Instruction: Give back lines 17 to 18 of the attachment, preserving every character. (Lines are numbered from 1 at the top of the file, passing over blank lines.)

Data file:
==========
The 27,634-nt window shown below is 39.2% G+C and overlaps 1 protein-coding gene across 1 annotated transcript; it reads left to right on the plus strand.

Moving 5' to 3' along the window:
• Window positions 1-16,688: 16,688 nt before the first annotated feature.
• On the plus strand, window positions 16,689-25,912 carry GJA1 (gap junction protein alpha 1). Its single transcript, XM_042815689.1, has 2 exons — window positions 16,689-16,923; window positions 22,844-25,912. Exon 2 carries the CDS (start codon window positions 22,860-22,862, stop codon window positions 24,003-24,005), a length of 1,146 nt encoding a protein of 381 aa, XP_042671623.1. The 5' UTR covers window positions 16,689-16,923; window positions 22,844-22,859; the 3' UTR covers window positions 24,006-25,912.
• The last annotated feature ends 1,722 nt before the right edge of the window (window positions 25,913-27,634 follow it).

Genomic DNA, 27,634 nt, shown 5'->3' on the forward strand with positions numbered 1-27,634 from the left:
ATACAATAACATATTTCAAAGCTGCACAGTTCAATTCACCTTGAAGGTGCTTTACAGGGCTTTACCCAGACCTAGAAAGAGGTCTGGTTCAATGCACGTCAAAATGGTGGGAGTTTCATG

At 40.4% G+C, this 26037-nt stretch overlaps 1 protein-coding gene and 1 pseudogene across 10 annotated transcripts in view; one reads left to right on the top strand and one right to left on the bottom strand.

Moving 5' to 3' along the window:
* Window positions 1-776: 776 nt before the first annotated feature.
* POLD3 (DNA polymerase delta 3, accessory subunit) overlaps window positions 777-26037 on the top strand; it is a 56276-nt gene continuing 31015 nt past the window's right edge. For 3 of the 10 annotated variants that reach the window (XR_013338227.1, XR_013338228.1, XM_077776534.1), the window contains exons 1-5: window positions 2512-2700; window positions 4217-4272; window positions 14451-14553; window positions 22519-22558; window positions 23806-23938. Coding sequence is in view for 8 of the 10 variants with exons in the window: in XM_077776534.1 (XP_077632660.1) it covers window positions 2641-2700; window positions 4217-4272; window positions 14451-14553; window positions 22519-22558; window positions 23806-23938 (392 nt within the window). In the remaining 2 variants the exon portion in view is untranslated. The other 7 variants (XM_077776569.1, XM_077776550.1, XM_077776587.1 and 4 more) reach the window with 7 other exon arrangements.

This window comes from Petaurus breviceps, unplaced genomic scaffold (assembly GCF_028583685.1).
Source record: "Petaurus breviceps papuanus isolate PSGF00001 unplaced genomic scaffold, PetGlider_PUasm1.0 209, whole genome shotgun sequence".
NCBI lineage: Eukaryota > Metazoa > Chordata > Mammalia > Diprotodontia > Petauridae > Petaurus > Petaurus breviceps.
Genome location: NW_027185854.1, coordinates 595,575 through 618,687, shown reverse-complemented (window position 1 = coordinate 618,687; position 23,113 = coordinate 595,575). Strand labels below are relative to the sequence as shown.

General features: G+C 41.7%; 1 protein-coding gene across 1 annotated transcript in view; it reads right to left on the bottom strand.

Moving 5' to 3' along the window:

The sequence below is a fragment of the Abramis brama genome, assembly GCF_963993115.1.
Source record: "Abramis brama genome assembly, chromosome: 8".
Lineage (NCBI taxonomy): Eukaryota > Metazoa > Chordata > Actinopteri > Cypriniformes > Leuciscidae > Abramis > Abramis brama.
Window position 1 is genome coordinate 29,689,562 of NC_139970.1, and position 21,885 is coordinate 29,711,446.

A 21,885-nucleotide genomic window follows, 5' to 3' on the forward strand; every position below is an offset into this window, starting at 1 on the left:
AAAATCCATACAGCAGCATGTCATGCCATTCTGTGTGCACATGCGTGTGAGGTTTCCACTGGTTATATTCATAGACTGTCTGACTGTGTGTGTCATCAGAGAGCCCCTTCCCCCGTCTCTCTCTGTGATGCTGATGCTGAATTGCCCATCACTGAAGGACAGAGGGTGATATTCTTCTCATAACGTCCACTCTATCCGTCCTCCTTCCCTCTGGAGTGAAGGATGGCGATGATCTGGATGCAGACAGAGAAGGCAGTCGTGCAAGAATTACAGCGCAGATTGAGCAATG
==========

Moving 5' to 3' along the window:

The sequence below is a fragment of the Abramis brama genome, assembly GCF_963993115.1.